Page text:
The markets staged a substantial rally this week despite dismal economic and earnings news as traders anticipated the reopening of the U.S. economy. However, we believe that the reopening will be spotty and gradual, as manufacturing supply chains are disrupted and infection rates come down slowly. A record high unemployment rate was hit in April in records going back to 1939. While some jobs may come back quickly, it remains to be seen how quickly demand for goods and services recover.
Tensions with China cooled somewhat as U.S. and Chinese trade negotiators pledged to improve cooperation on public-health and implementation of the Phase 1 trade deal.
House Democrats are working on additional stimulus measures including new aid for states and cities plus additional money for households. However, President Trump has said that formal negotiations will not start until late May or early June to get a better read on what is needed.
Interestingly, China initially held off on large amounts of stimulus with officials questioning if traditional stimulus measures would work with the coronavirus restrictions. Now, they are seeing very gradual recovery without large measures like they used in the financial crisis.
Treasury yields rose with the 30-year bond ending at 1.387% and the 10-Year note at 0.682%. Crude oil rose to $24.83 and natural gas fell to $1.829 per MMBTUs. The U.S. dollar rose against a basket of currencies and gold prices rose to $1708.10 an ounce.
In economic numbers this week:
- The Institute for Supply Management reported unprecedented contractions in manufacturing and services:
- U.S. manufacturing purchasing managers index (PMI) fell from 48.5 in March to 36.1 in April.
- U.S. services PMI fell from 39.8 in March to 26.7 in April.
- Eurozone’s manufacturing PMI fell from 44.5 in March to 33.4 in Ap.ril.
- Eurozone’s services PMI fell from 29.7 in March to 13.6 in April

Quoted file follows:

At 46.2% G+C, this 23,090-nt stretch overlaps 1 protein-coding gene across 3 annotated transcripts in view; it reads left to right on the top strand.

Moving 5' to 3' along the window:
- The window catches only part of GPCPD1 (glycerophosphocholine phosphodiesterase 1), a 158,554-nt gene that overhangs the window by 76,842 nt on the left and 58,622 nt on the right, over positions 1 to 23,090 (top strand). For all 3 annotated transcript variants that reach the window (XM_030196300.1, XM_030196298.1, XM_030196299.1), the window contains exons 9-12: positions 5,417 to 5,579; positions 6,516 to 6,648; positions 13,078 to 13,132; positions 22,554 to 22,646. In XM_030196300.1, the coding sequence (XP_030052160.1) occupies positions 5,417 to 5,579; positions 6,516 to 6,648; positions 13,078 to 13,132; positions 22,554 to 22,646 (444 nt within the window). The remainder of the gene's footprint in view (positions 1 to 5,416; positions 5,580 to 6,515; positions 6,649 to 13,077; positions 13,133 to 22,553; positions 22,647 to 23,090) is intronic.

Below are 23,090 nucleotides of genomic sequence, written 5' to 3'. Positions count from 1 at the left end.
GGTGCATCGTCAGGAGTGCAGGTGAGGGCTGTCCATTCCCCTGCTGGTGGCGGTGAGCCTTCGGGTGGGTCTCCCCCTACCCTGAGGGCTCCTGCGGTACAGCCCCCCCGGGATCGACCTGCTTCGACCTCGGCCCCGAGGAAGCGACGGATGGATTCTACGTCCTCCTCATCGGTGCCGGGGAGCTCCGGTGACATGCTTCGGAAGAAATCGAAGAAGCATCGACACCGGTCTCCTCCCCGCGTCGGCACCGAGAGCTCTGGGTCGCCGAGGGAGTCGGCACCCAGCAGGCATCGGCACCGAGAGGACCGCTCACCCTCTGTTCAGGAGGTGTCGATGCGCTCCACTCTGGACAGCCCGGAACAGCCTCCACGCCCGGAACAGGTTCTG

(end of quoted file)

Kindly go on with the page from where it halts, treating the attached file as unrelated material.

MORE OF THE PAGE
- Japan’s manufacturing PMI fell from 44.8 in March to 41.9 in April.
- China’s manufacturing PMI fell from 50.1 in March to 49.4 in April on weak exports. China’s manufacturing PMI bottomed at 40.3 in February.
- The Commerce Department reported
- The U.S. trade deficit rose 11.6% in March. Both imports and exports fell. This follows two months of declines.
- Factory orders fell 10.3% in March. The durable goods portion of factory orders fell 14.7%.
- Eurostat reported that Eurozone retail sales fell 10.4% in March. This follows a 0.6% increase in February.
- China reported that exports rose 3.5% in April from a year earlier following a 6.6% increase in March. The increase had more to do with a backlog of orders than new orders for exports and most exports were to Southeast Asia.
- The Labor Department reported
- 3.2MM workers filed unemployment claims last week. A total of 33.5MM have filed for unemployment since the virus outbreak.
- U.S. productivity fell at a 2.5% annual rate in the first quarter.
- The U.S. lost 20.5 million jobs in the month of April. The previous largest monthly loss was 2MM jobs in one month in 1945.
- The unemployment rate rose to 14.7% in April, the highest in records starting in 1939.
- Average hourly earnings rose 4.7% in April and 7.9% from a year earlier as job losses were concentrated in lower wage jobs.
- Factset reported that with 88% of the S&P 500 Q1 earnings reporting, the blended earnings decline is 13.6% from Q1 2019. Estimates for upcoming Q2 earnings (to be released beginning in July) fell 28.4% in April.
- The EIA weekly oil report is here wpsrsummary. Also, the EIA reported in the past week:
- Field production of crude oil dropped from 12.1MM barrels to 11.9MM barrels per day.
- Natural gas storage rose by 109BN cubic feet and is above the five year average at this time of year.
- Baker Hughes reported the number of active oil rigs fell 33 to 292 and the number of active natural gas rigs fell 1 to 80.
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Loren C. Rex, CFP®, AIF®, MA Erik A Smith AIF®
President Managing Partner
Generations Financial Planning & Wealth Management 269-441-4143
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Battle Creek, MI 49017
Carrie Fuce, Assistant 269-441-4091
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These are the opinions of Loren Rex and Erik Smith and are not necessarily those of Cambridge, are for informational purposes only, and should not be construed or acted upon as individualized investment advice. The Indices mentioned are unmanaged and cannot be invested into directly.